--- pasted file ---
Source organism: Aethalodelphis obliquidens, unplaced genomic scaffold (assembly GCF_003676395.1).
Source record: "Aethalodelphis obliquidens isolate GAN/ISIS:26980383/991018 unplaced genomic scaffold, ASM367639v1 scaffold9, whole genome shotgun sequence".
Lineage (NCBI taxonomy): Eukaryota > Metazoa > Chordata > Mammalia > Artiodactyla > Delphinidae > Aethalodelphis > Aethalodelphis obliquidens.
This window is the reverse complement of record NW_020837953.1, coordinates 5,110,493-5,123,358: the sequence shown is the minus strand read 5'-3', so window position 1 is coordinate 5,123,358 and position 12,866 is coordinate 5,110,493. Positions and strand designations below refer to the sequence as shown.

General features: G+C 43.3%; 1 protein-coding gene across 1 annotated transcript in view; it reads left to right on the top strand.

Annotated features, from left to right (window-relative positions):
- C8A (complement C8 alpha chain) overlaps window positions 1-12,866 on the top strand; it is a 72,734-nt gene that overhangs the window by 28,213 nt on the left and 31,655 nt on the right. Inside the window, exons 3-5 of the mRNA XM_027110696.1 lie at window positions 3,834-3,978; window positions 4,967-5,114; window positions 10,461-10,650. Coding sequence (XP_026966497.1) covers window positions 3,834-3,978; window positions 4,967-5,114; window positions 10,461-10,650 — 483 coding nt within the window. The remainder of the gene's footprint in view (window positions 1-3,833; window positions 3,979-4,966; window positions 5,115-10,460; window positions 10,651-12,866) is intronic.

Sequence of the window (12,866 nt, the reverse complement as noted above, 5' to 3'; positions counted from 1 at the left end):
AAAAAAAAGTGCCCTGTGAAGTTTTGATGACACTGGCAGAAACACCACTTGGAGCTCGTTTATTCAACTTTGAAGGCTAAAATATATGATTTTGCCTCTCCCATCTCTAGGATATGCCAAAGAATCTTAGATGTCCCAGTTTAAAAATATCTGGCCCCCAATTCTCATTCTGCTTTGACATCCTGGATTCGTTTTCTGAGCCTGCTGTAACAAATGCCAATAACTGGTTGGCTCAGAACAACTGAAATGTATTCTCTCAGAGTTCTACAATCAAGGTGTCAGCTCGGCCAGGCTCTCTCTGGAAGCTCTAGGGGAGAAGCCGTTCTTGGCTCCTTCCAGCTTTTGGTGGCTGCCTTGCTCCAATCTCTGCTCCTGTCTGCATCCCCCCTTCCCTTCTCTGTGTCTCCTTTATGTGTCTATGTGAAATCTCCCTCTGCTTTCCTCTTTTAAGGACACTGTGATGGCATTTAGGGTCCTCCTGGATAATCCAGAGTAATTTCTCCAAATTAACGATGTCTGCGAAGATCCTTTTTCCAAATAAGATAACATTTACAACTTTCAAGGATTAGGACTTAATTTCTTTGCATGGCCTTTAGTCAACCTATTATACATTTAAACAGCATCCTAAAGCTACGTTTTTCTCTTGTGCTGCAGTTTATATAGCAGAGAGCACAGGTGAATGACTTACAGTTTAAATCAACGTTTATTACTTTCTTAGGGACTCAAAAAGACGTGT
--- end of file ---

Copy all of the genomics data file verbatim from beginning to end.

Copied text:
Source organism: Aethalodelphis obliquidens, unplaced genomic scaffold (assembly GCF_003676395.1).
Source record: "Aethalodelphis obliquidens isolate GAN/ISIS:26980383/991018 unplaced genomic scaffold, ASM367639v1 scaffold9, whole genome shotgun sequence".
Lineage (NCBI taxonomy): Eukaryota > Metazoa > Chordata > Mammalia > Artiodactyla > Delphinidae > Aethalodelphis > Aethalodelphis obliquidens.
This window is the reverse complement of record NW_020837953.1, coordinates 5,110,493-5,123,358: the sequence shown is the minus strand read 5'-3', so window position 1 is coordinate 5,123,358 and position 12,866 is coordinate 5,110,493. Positions and strand designations below refer to the sequence as shown.

General features: G+C 43.3%; 1 protein-coding gene across 1 annotated transcript in view; it reads left to right on the top strand.

Annotated features, from left to right (window-relative positions):
- C8A (complement C8 alpha chain) overlaps window positions 1-12,866 on the top strand; it is a 72,734-nt gene that overhangs the window by 28,213 nt on the left and 31,655 nt on the right. Inside the window, exons 3-5 of the mRNA XM_027110696.1 lie at window positions 3,834-3,978; window positions 4,967-5,114; window positions 10,461-10,650. Coding sequence (XP_026966497.1) covers window positions 3,834-3,978; window positions 4,967-5,114; window positions 10,461-10,650 — 483 coding nt within the window. The remainder of the gene's footprint in view (window positions 1-3,833; window positions 3,979-4,966; window positions 5,115-10,460; window positions 10,651-12,866) is intronic.

Sequence of the window (12,866 nt, the reverse complement as noted above, 5' to 3'; positions counted from 1 at the left end):
AAAAAAAAGTGCCCTGTGAAGTTTTGATGACACTGGCAGAAACACCACTTGGAGCTCGTTTATTCAACTTTGAAGGCTAAAATATATGATTTTGCCTCTCCCATCTCTAGGATATGCCAAAGAATCTTAGATGTCCCAGTTTAAAAATATCTGGCCCCCAATTCTCATTCTGCTTTGACATCCTGGATTCGTTTTCTGAGCCTGCTGTAACAAATGCCAATAACTGGTTGGCTCAGAACAACTGAAATGTATTCTCTCAGAGTTCTACAATCAAGGTGTCAGCTCGGCCAGGCTCTCTCTGGAAGCTCTAGGGGAGAAGCCGTTCTTGGCTCCTTCCAGCTTTTGGTGGCTGCCTTGCTCCAATCTCTGCTCCTGTCTGCATCCCCCCTTCCCTTCTCTGTGTCTCCTTTATGTGTCTATGTGAAATCTCCCTCTGCTTTCCTCTTTTAAGGACACTGTGATGGCATTTAGGGTCCTCCTGGATAATCCAGAGTAATTTCTCCAAATTAACGATGTCTGCGAAGATCCTTTTTCCAAATAAGATAACATTTACAACTTTCAAGGATTAGGACTTAATTTCTTTGCATGGCCTTTAGTCAACCTATTATACATTTAAACAGCATCCTAAAGCTACGTTTTTCTCTTGTGCTGCAGTTTATATAGCAGAGAGCACAGGTGAATGACTTACAGTTTAAATCAACGTTTATTACTTTCTTAGGGACTCAAAAAGACGTGT